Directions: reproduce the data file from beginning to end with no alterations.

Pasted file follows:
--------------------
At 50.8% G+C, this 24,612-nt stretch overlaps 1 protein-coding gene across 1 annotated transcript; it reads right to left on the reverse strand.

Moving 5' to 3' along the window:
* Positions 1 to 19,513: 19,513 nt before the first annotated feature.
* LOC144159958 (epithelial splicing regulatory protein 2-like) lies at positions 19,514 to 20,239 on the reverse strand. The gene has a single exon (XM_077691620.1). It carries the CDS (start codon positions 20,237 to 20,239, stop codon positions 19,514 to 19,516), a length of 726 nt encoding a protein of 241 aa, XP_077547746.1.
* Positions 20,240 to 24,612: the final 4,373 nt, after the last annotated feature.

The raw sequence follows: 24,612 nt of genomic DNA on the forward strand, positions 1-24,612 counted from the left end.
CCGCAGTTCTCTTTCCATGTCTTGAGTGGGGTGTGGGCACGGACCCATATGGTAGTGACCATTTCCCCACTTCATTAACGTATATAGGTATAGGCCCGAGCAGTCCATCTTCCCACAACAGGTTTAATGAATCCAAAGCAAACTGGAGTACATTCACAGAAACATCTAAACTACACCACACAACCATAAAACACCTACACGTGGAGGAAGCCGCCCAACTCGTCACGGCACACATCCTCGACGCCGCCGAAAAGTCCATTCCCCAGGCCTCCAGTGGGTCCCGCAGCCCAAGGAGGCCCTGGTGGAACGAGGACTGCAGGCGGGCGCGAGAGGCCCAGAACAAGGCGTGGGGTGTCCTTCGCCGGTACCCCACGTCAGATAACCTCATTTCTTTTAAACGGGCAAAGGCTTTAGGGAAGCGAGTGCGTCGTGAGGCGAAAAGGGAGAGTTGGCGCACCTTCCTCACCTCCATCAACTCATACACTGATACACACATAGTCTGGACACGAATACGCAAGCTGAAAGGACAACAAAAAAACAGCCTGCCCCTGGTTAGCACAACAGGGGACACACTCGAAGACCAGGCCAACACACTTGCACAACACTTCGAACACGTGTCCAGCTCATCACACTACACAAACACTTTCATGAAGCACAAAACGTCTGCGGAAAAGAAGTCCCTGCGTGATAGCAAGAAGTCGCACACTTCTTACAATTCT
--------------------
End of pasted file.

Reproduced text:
At 50.8% G+C, this 24,612-nt stretch overlaps 1 protein-coding gene across 1 annotated transcript; it reads right to left on the reverse strand.

Moving 5' to 3' along the window:
* Positions 1 to 19,513: 19,513 nt before the first annotated feature.
* LOC144159958 (epithelial splicing regulatory protein 2-like) lies at positions 19,514 to 20,239 on the reverse strand. The gene has a single exon (XM_077691620.1). It carries the CDS (start codon positions 20,237 to 20,239, stop codon positions 19,514 to 19,516), a length of 726 nt encoding a protein of 241 aa, XP_077547746.1.
* Positions 20,240 to 24,612: the final 4,373 nt, after the last annotated feature.

The raw sequence follows: 24,612 nt of genomic DNA on the forward strand, positions 1-24,612 counted from the left end.
CCGCAGTTCTCTTTCCATGTCTTGAGTGGGGTGTGGGCACGGACCCATATGGTAGTGACCATTTCCCCACTTCATTAACGTATATAGGTATAGGCCCGAGCAGTCCATCTTCCCACAACAGGTTTAATGAATCCAAAGCAAACTGGAGTACATTCACAGAAACATCTAAACTACACCACACAACCATAAAACACCTACACGTGGAGGAAGCCGCCCAACTCGTCACGGCACACATCCTCGACGCCGCCGAAAAGTCCATTCCCCAGGCCTCCAGTGGGTCCCGCAGCCCAAGGAGGCCCTGGTGGAACGAGGACTGCAGGCGGGCGCGAGAGGCCCAGAACAAGGCGTGGGGTGTCCTTCGCCGGTACCCCACGTCAGATAACCTCATTTCTTTTAAACGGGCAAAGGCTTTAGGGAAGCGAGTGCGTCGTGAGGCGAAAAGGGAGAGTTGGCGCACCTTCCTCACCTCCATCAACTCATACACTGATACACACATAGTCTGGACACGAATACGCAAGCTGAAAGGACAACAAAAAAACAGCCTGCCCCTGGTTAGCACAACAGGGGACACACTCGAAGACCAGGCCAACACACTTGCACAACACTTCGAACACGTGTCCAGCTCATCACACTACACAAACACTTTCATGAAGCACAAAACGTCTGCGGAAAAGAAGTCCCTGCGTGATAGCAAGAAGTCGCACACTTCTTACAATTCT